WASHINGTON — On Jan. 17, Ukrainians will vote in their least promising presidential elections since the Orange Revolution brought Viktor Yushchenko to power five years ago. Amid failed reform efforts and endless domestic political squabbles, Ukrainians are losing faith not only in their leaders, but in democracy itself.
Several International Foundation for Electoral Systems (IFES) surveys show that the majority of Ukrainians now have little or no confidence in any leading politician, and that all the major presidential contenders suffer from net negative perception ratings.
In January 2005, Orange became one of Europe’s largest protest movements since World War II, heralding the dawn of a new democratic era in Ukraine, and stirring hopes in the West that the country could become a shining example of economic and political reform among former Soviet republics. Today, the Orange coalition’s pro-Western candidates are trailing badly in the polls. President Yushchenko’s popularity has slumped to single digits and his negative rating is over 80 percent, making it seemingly impossible for him to win a second term.
Orange’s other leader, Prime Minister Yulia Tymoshenko, remains a polarizing figure, and while observers expect her to advance to the second round in the election, she faces strong headwinds in winning the presidency. Meanwhile, in an almost complete reversal, the pro-Russian coalition headed by Viktor Yanukovych, who lost to Yushchenko five years ago — and whose stiff style and substance have changed little since — has become the undisputed front-runner.
What went wrong with the Orange Revolution?
At the most basic level, the Orange coalition, beginning with Yushchenko himself, failed to fulfill its primary mandate of fighting the country’s endemic corruption and reducing the influence of oligarchs. The coalition never managed to separate business and politics, and more importantly never enacted reforms to bring about greater transparency. Ukraine’s international annual ranking on Transparency International’s annual corruption index improved slightly in 2005, when the government made some progress in stemming corruption by taking actions such as closing free trade zones used as loopholes for tax dodging and halting abuse of VAT refunds. But by 2007, these gains had been reversed, and today corruption in Ukraine is no better, and in some cases worse, than it was under Yushchenko’s predecessor, Leonid Kuchma.
Compounding this lack of action on corruption is the poisonous political conflict that has played out between President Yushchenko and Prime Minister Tymoshenko over most of the past five years. In-fighting over annual gas contracts has led to votes of no-confidence in two governments, provided Russia with the ability to play off Ukraine’s leaders and badly damaged Ukraine’s image in the European Union as a country unable to guarantee the transit of gas in winter. The clash between Yuschenko and Tymoshenko has fragmented the Orange camp, resulting in a prolonged period of ineffective governance, for which the coalition now stands to pay at the ballot box.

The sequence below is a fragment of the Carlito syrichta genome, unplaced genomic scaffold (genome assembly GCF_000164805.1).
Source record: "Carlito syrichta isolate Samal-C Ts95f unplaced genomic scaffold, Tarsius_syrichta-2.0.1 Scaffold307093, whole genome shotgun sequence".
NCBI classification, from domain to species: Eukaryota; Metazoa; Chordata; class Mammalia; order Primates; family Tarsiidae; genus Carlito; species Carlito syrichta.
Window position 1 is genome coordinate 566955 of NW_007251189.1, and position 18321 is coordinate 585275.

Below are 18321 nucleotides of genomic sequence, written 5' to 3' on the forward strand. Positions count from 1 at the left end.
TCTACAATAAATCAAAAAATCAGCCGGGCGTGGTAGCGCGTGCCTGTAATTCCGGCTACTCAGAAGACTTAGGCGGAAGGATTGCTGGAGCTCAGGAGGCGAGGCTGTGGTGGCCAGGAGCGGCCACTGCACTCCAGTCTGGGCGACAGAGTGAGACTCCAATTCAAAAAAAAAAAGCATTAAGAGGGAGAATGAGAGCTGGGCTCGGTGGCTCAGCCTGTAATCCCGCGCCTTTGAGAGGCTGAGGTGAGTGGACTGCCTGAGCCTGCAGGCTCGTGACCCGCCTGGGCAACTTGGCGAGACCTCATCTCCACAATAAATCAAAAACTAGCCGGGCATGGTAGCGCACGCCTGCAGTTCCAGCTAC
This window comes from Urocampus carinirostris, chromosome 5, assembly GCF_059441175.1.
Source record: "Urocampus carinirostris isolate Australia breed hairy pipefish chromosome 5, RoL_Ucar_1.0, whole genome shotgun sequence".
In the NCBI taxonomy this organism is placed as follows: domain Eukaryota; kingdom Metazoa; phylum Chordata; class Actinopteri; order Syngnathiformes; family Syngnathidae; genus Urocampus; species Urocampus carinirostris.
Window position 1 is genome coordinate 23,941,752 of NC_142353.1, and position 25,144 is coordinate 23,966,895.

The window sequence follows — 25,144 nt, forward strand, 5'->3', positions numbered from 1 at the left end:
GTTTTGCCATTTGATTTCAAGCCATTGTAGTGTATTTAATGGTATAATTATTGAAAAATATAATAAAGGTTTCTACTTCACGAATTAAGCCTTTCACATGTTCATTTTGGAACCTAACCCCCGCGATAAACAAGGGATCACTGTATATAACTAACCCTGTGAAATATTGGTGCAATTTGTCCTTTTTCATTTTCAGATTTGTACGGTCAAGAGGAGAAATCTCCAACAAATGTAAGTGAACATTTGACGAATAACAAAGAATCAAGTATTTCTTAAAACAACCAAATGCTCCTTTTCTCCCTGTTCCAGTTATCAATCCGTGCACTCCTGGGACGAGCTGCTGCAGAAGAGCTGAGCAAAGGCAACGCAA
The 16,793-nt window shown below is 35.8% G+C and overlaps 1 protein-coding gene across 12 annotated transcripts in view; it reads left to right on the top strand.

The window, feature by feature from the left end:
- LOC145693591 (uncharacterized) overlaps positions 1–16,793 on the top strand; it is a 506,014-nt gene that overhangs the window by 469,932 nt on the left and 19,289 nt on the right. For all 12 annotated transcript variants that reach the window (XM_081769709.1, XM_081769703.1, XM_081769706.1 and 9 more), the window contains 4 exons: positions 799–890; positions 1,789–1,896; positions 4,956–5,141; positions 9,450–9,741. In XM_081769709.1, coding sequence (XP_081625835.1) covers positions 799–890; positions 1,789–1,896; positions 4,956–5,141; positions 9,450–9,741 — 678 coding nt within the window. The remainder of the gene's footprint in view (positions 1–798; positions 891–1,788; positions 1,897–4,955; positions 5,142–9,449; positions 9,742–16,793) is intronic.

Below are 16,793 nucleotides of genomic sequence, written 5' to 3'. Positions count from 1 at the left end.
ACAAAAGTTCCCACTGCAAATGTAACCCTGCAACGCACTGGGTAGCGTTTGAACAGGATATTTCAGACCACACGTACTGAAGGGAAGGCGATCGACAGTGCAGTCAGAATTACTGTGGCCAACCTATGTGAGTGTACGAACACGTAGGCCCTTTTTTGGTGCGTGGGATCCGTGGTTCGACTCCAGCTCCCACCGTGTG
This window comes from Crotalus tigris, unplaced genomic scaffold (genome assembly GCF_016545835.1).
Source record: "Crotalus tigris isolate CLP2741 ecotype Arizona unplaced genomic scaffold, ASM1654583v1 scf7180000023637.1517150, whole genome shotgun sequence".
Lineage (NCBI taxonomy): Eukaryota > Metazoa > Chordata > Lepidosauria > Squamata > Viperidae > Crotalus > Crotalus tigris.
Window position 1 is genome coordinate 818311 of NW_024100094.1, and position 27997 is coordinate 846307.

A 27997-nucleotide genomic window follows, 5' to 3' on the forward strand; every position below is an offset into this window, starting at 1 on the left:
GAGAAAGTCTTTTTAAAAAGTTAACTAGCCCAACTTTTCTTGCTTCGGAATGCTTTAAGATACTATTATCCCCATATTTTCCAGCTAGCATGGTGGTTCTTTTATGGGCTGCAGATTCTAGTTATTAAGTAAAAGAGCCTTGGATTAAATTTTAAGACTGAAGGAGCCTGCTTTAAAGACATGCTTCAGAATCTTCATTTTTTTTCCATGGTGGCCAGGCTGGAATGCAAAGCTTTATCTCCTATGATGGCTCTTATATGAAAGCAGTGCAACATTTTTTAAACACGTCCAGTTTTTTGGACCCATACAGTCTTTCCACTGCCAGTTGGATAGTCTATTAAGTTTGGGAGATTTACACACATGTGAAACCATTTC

The ongoing battles between the president and prime minister have produced political instability, forcing the country to hold two parliamentary elections in only three years, with the threat of a third election narrowly averted. The in-fighting has also resulted in shifting, short-lived alliances and back-room dealings that serve the interests of political leaders rather than the Ukrainian people.
While Ukraine has progressed in some areas, such as holding free elections and media pluralism, these gains have been undermined by low public trust in state institutions. The Ukrainian people’s confidence in their political system is now as low as Yushchenko’s ratings.
Six IFES surveys conducted in Ukraine over the past five years indicate that public disillusionment has grown as corruption has continued unabated and political elites have left important national issues unattended.
Even if Tymoshenko were to win the second round of the presidential election, the majority of the population would still disapprove of her, and she would have little or no mandate to govern — hardly a recipe for sweeping reforms.
Since the Orange Revolution, Ukraine has become a tragic case of missed opportunities. Five years ago, the country had a chance to break free of corruption and oligarchic domination, consolidate its democratic gains, and show that former Soviet states can enjoy liberal government. Today, that dream is more distant.
Ordinarily, free and fair elections afford people new hope. On the eve of these presidential elections, most Ukrainians have no trust that their leaders are willing or able to take steps toward major reforms, and even worse, they equate democracy with chaos. There still exists a significant constituency in Ukraine for these reforms, but they await leadership that can make this change possible.
Taras Kuzio is a political consultant with long-term involvement in Ukrainian politics, senior fellow in the chair of Ukrainian studies, University of Toronto, and editor of the monthly Ukraine Analyst. Rakesh Sharma is director of the F. Clifton White Applied Research Center at the International Foundation for Electoral Systems.